Hillarious paper. Paragraphs of cluelessness followed by lame data analysis which doesn't even support the conclusion. If anyone wanted to write an econophysics paper parody, it would probably look like this.

Some specifics, in addition to what EL said: no, EMH doesn't imply that only monetary policy is "allowed". Joint hypothesis problem doesn't make finance a religion. Economics is not axiomatic and nowadays, only a minority of economists do pure theory. Increase in public debt is not necessarily a sign of keynesian policy (e.g. GWB tax cuts). Correlation doesn't imply causality. And so on...

Anonymous said...

The authors are clearly crackpots.

Anonymous said...

Physicists are smart but they do not know Economics. For the past 30+ years, there is no academic employment opportunity (no job market at all) for the top Physics graduates. Since the late 1980s, Wall Street started hiring the brightest Physics PhDs for their strength in Analytic Thinking, Applied Mathematics, and Programming skills. Their success in Wall Street lead many Physicists think that they can do Economics without knowing Economics. Their works are mostly garbage.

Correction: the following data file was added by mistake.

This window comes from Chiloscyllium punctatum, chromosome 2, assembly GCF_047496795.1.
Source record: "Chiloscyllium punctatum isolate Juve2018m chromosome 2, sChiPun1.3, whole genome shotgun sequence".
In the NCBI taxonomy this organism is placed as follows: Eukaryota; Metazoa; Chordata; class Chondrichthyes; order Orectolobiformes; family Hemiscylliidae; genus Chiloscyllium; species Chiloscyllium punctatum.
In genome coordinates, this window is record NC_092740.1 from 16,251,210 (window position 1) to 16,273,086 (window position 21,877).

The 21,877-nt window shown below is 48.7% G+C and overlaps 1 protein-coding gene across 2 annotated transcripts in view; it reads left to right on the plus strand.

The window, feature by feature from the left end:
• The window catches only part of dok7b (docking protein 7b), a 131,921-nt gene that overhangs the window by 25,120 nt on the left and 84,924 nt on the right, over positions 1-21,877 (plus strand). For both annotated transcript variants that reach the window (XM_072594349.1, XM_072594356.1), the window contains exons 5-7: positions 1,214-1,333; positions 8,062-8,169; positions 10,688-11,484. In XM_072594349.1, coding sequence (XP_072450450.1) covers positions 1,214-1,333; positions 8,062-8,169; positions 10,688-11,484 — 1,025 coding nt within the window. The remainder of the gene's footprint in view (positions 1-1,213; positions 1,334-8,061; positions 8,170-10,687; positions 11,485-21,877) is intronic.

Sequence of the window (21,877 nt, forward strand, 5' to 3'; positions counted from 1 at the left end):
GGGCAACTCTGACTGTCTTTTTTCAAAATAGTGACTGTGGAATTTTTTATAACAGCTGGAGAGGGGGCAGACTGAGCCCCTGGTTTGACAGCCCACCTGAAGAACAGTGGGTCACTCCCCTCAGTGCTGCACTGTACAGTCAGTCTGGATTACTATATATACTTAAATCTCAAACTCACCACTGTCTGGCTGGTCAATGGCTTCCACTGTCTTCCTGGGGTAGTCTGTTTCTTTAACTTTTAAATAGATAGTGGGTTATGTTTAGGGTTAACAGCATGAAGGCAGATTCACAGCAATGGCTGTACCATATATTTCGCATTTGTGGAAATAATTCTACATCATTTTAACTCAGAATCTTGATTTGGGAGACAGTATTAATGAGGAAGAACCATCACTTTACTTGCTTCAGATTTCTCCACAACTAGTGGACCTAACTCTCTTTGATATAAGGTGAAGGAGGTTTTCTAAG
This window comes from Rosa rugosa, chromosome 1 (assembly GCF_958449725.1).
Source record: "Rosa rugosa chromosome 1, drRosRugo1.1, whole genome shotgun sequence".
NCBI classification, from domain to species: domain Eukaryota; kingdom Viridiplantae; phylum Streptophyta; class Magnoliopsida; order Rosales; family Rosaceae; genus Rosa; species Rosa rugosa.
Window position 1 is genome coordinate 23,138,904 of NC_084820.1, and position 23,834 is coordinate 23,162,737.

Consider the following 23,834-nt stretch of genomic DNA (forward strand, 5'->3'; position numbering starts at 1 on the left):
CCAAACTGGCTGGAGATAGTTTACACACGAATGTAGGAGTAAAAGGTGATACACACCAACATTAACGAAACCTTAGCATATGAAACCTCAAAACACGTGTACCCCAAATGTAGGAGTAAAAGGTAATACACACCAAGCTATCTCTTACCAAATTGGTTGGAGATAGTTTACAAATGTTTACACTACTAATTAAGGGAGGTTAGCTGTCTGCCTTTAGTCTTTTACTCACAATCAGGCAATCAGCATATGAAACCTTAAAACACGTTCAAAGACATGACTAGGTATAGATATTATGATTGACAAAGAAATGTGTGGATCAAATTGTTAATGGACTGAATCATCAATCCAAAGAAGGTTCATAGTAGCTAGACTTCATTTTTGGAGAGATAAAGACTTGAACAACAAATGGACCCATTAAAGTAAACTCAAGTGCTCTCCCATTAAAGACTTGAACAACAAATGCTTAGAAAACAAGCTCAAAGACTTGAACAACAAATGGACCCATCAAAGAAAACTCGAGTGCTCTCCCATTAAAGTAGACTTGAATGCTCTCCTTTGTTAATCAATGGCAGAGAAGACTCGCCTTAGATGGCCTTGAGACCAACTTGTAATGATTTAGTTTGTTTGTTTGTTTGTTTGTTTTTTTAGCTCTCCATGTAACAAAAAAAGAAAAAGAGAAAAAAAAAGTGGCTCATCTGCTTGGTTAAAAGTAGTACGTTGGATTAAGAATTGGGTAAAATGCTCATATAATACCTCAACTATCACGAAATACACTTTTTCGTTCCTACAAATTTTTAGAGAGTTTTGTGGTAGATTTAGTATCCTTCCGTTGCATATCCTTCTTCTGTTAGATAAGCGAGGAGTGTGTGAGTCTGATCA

On the other hand, many top Financial Economists came out of Physics. They switched field in the Graduate School and earned their PhD in Economics or Finance (sometimes a 2nd PhD after Physics) and made meaningful contribution in Finance/Economics. Bob Merton, Steve Ross, George Constantenides, Jiang Wang, Andrew Lo, John Cochrane etc are a small sample of ex-Physicists I can name right away.